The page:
The Super NES that launched on this side of the Pacific in 1991, gave us some awesome platformers, sidescrolling action games, ports of arcade hits, and with the use of Mode-7, quasi-3D racing and sports titles that were a huge leap over the 8-bit Nintendo Entertainment System.
Another genre that took off at the time with the 16-bit video game consoles, were role-playing games such as Final Fantasy and Phantasy Star.
But American audiences weren’t that much into RPGs in the early 1990s, and most of them never got translated and released here. SquareSoft even had to create an exclusive game for America just to teach kids over here how to play a text-heavy and turn-based combat system game.
Even though those who could appreciate these games back in the day, got hundreds of hours of fun out of them, fans of classic JRPGs can look over the simple slow gameplay and now outdated graphics to enjoy the story, world exploration, and music, and dive deep into the game’s incredible characters, relationships, and lore without complaining about the limitations of the hardware.
For the sake of this Top 5, we’re taking a look at the best RPG titles released over here in the West, with turn-based combat systems… So no Zelda or similar adventure RPG-type games, they’re great and you should play them but that’s material for another article. This is
The Best RPGs On The Super Nintendo
Breath of Fire II
The original Breath of Fire was developed by Capcom, and published in 1994 in America. It was a very good although slow-paced game with an epic story and interesting characters, where a seemingly “normal” villager is destined to be a hero and save the world.
Have you seen that meme that says: JRPG starts with “Find lost kitten” and ends with “Kill the legendary Dragon?” Well, that’s basically the plot of the sequel.
BoFII takes what made the first title and expands on it a little bit. It still feels kind of slow gameplay-wise by today’s standards, but if you’re into retro games you’ll have the patience for this one.
You take the role of a “Ranger”, a swordsman that takes jobs from the townspeople. Your first mission is to rescue some girl’s pet pig. After that, you embark on a fantastic journey, travel the world, fight monsters, meet kings, befriend princes and princesses and end up discovering that you’re actually a powerful dragon destined to save the world before the darkness takes over everything. Yeah…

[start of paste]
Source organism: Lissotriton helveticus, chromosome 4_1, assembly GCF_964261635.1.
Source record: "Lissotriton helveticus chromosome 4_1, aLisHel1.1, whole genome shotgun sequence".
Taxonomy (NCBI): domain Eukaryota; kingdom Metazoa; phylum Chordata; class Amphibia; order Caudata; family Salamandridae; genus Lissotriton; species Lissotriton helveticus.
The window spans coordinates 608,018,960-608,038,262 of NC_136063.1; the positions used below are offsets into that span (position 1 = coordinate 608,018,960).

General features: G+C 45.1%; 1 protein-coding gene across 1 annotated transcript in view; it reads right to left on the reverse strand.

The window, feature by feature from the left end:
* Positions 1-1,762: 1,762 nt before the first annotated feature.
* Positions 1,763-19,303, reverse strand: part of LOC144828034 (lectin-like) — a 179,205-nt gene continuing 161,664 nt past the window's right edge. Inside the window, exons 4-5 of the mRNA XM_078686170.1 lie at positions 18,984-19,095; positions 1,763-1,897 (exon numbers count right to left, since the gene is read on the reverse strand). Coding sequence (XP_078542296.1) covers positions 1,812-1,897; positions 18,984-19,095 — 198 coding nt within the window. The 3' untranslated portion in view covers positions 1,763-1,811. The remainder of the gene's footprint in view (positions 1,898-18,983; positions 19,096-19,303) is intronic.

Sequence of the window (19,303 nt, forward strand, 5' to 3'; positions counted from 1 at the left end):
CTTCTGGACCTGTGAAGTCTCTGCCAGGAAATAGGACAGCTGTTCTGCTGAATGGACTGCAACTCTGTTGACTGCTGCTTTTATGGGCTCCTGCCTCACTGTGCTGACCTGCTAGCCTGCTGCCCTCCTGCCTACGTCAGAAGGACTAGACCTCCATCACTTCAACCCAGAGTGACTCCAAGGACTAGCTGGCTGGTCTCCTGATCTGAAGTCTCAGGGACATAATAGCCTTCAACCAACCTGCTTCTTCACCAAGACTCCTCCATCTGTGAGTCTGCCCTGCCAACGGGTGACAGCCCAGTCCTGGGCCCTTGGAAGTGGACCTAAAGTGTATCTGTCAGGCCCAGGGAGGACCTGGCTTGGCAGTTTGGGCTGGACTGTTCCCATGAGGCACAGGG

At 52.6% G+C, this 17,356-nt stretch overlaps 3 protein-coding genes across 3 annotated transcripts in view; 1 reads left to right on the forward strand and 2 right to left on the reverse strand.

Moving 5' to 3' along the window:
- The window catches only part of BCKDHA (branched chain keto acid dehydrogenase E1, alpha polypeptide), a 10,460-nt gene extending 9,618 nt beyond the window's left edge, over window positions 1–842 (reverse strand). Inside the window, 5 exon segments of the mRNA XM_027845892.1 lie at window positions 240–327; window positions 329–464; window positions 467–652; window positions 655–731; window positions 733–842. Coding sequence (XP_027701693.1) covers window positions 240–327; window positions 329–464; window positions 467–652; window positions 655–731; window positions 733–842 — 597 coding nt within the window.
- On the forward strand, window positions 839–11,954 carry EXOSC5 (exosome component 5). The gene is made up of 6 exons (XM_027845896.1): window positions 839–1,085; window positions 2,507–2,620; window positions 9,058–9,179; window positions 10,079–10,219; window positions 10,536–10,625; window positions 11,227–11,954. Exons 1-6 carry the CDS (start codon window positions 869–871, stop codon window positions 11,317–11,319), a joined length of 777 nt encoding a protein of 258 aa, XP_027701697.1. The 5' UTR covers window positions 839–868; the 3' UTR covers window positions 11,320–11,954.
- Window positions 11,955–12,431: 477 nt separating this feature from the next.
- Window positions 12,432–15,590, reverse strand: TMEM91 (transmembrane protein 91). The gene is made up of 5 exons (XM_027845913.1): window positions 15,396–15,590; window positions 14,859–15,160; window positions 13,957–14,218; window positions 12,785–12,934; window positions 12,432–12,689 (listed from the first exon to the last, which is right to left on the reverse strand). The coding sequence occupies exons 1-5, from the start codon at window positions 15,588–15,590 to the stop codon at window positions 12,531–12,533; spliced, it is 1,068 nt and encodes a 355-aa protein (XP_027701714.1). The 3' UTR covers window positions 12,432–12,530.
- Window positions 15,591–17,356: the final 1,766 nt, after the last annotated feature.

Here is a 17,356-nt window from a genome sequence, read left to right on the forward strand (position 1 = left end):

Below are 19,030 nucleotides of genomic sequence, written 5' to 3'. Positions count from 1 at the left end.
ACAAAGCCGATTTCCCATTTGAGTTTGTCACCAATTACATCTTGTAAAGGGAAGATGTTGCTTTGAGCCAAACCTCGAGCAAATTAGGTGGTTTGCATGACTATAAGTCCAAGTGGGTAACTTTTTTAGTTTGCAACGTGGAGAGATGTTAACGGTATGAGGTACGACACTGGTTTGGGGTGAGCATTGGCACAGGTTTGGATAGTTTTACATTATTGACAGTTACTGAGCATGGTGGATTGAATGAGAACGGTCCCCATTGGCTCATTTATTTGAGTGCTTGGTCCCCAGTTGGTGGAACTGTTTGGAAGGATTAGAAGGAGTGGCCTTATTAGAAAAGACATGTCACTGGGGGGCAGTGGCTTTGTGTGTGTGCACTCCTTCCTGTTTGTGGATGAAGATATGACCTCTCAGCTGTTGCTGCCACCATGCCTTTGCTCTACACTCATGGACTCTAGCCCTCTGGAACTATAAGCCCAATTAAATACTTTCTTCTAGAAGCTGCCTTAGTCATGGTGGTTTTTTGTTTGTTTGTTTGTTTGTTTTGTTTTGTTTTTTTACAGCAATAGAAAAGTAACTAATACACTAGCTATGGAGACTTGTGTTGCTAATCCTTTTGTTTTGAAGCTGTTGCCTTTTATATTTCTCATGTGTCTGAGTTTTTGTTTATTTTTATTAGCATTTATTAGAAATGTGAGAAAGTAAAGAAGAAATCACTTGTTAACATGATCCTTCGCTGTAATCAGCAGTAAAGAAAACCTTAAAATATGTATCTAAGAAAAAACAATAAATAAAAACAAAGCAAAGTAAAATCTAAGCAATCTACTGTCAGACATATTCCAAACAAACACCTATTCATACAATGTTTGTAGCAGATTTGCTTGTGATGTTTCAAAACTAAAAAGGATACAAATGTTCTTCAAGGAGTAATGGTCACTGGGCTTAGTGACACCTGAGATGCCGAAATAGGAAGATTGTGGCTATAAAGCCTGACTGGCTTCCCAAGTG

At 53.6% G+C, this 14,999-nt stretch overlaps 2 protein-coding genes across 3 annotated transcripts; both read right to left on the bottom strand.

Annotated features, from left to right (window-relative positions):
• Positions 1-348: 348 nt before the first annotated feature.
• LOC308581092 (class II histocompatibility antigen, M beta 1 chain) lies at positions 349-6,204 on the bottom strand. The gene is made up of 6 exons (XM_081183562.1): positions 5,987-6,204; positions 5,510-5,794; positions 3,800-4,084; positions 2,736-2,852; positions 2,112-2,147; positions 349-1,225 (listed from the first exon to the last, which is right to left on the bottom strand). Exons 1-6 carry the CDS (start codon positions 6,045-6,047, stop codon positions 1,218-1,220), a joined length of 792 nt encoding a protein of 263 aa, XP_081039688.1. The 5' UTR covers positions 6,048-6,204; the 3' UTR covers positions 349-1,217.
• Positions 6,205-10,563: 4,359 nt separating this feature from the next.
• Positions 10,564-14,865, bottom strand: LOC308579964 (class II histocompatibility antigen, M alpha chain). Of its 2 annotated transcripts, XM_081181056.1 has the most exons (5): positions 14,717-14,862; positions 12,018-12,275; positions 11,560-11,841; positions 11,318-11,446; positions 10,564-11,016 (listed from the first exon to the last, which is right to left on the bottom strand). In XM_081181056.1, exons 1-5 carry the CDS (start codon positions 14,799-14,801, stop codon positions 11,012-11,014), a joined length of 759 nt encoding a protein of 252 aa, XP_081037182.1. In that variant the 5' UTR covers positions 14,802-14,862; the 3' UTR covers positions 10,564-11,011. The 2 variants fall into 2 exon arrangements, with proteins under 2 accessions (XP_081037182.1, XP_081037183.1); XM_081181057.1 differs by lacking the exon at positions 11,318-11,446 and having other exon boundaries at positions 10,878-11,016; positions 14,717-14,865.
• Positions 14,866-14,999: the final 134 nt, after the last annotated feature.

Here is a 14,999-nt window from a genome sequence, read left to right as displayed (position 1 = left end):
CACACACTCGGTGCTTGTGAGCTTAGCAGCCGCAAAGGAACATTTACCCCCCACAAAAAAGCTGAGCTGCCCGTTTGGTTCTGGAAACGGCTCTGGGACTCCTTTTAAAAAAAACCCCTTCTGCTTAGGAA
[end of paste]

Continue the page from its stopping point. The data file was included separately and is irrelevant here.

Sure, it’s a plot that has become cliché now, but it wasn’t so overused back then, just like when they kidnapped the hero’s girlfriend and you had to take over an evil crime syndicate yourself. There was a time when that was deep storytelling for a game.
Breath of Fire II may not be a super legendary title like the other games on this list, and it’s kinda “average” compared to some other RPGs that stayed in Japan and we didn’t have the opportunity to play back then.
But it is a very competent title with nice music, art style, characters, and story.
You will have to grind to level up your heroes at times and the battles are somewhat repetitive, but that was to be expected in 1994.
This game has been re-released many times on Game Boy Advance, Wii, WiiU, and recently on the Switch because it is a timeless adventure that RPG fans can get into and is still worth playing to this day.
As a side note, I actually like the battle theme of the previous game more, but maybe that’s just me.
Lufia II – Rise of the Sinistrals
Just like Zelda, Lufia II has dungeon exploration and puzzle solving. You can use your sword to cut grass, push stones to activate switches, and shoot arrows at levers to lift bridges or defeat all enemies in a room to open a door or get the key to a treasure chest.
Like a traditional RPG, the battles are turn-based, but in this game, you can see the monsters before getting into a fight with them. This gives you the chance to walk around them or stun them with throwable weapons if you don’t feel like fighting them.
The gameplay is much faster than Breath of Fire I & II. Your hero moves around much quicker, you level up with fewer fights.